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You’re about to head out for your first long hike of the year. You pull out all of your gear and you want to take it all. Because why not, right?
Actually, taking excess gear is a quick and easy way to have an underwhelming hike.
You do not want to carry around a lot of heavy gear that you don’t end up using. That is enough to demoralize even an experienced hiker.
It is easier to focus on what not to bring on a hike versus everything that you could bring.
Things you should leave at home for your next hiking trip
It is easy to talk yourself into needing something while out on a hike. You pull out all of your hiking gear when packing for your hike that weekend, and you think of a bunch of “what ifs…” and “this would be nice to have.”
In my experience, the majority of those items don’t get used. I went through years of hiking before really dialing in my essential gear list for hiking. All experienced hikers have gone through similar processes. We start out with way too much, then overcorrect by trying to go as minimal as possible, and then settle into a nice medium.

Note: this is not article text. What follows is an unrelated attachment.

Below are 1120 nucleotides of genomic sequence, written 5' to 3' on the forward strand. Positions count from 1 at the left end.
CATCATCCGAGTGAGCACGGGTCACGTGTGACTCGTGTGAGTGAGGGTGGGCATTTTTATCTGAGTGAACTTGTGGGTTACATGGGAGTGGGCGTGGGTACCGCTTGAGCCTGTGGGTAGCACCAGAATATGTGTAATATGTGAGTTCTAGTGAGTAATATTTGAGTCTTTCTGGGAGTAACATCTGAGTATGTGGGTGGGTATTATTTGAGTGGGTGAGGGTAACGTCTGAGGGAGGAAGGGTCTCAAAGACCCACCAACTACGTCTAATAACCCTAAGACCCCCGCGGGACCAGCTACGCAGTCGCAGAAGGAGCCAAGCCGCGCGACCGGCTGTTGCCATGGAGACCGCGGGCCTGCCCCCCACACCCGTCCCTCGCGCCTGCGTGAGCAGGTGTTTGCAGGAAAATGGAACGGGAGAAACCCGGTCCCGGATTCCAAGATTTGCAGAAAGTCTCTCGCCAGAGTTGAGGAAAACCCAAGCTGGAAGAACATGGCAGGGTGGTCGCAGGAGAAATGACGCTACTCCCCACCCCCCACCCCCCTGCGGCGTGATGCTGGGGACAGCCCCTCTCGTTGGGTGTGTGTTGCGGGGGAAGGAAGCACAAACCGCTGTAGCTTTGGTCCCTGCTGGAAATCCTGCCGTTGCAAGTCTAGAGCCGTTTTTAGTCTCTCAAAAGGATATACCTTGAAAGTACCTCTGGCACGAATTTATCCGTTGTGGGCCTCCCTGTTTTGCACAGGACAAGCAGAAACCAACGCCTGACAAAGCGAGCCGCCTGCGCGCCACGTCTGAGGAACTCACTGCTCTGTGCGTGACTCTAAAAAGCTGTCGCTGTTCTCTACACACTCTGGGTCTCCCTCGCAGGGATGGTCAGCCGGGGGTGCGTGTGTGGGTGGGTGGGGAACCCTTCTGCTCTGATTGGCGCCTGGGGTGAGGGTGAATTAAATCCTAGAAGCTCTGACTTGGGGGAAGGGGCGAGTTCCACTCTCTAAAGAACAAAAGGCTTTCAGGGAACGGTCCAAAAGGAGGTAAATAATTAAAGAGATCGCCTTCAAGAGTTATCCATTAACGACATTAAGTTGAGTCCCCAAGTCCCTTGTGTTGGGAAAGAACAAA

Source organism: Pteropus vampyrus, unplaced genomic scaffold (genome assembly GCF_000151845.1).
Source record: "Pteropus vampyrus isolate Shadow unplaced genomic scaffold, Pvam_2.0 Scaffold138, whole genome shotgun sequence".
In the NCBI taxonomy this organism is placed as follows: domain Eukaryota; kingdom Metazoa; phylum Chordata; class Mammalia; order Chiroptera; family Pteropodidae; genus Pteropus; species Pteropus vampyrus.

From my years of hiking, there are some items that really should be left at home, unless in specific circumstances.
You will lighten your pack, making your day hike more enjoyable. Plus, you won’t have to stress about making sure you have all 20+ items packed.
I always say you want to have enough gear to feel confident, but not too much as to make it uncomfortable.
From my experience, here are the items you should be leaving at home next time:
Extra clothing (more than likely needed)
Full-sized first aid kit
Extra water bottle
This is a big one that I see people bring that is just not needed. Unless you are a professional photographer, the camera on your phone is more than sufficient.
I have met many hikers who want to bring out their full-sized cameras and big lenses to get nature pictures. More times than not, they end up lugging this heavy equipment on the trail and only end up using it from time to time.
The camera technology in phones has gotten incredibly good in recent years, and for the vast majority of hikers, they are plenty good enough for your Instagram posts.
Whether it be an external battery to charge your phone or Bluetooth speakers to blast music. There is little sense for you to bring along an expensive electronic that could be lost or damaged.
Your hiking experience will be more meaningful if you are not worried about your phone needing to stay charged.
Leave the extra electronics at home and fully embrace the amazing bubble of reality that hiking sends you into.
Extra clothing (more than likely needed)
This one comes with a little bit of nuance. You want to make sure that you have adequate clothing for your hike and the weather forecast.
But you do not need to account for every possible scenario you can imagine.
For example, I have done a lot of hiking in the deserts of Arizona and Southern California, and the chance of a surprise rain shower is effectively 0% most of the year. So packing a rain jacket “just in case” makes no sense.